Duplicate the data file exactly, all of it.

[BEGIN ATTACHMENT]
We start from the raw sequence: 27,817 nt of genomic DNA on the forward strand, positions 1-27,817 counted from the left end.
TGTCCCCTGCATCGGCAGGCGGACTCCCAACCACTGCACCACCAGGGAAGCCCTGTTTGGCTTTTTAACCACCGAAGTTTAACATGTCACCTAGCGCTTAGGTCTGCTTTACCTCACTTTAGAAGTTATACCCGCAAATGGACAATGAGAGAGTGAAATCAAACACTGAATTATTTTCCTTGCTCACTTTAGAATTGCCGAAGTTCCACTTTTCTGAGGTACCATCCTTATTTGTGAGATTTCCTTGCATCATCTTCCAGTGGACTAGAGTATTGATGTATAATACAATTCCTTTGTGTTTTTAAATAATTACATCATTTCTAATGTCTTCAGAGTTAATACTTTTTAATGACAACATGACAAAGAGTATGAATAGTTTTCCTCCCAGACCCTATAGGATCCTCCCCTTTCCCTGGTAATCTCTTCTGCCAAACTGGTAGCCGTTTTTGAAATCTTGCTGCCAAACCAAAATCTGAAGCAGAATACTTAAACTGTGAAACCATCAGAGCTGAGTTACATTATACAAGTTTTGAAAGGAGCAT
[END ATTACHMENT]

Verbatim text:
We start from the raw sequence: 27,817 nt of genomic DNA on the forward strand, positions 1-27,817 counted from the left end.
TGTCCCCTGCATCGGCAGGCGGACTCCCAACCACTGCACCACCAGGGAAGCCCTGTTTGGCTTTTTAACCACCGAAGTTTAACATGTCACCTAGCGCTTAGGTCTGCTTTACCTCACTTTAGAAGTTATACCCGCAAATGGACAATGAGAGAGTGAAATCAAACACTGAATTATTTTCCTTGCTCACTTTAGAATTGCCGAAGTTCCACTTTTCTGAGGTACCATCCTTATTTGTGAGATTTCCTTGCATCATCTTCCAGTGGACTAGAGTATTGATGTATAATACAATTCCTTTGTGTTTTTAAATAATTACATCATTTCTAATGTCTTCAGAGTTAATACTTTTTAATGACAACATGACAAAGAGTATGAATAGTTTTCCTCCCAGACCCTATAGGATCCTCCCCTTTCCCTGGTAATCTCTTCTGCCAAACTGGTAGCCGTTTTTGAAATCTTGCTGCCAAACCAAAATCTGAAGCAGAATACTTAAACTGTGAAACCATCAGAGCTGAGTTACATTATACAAGTTTTGAAAGGAGCAT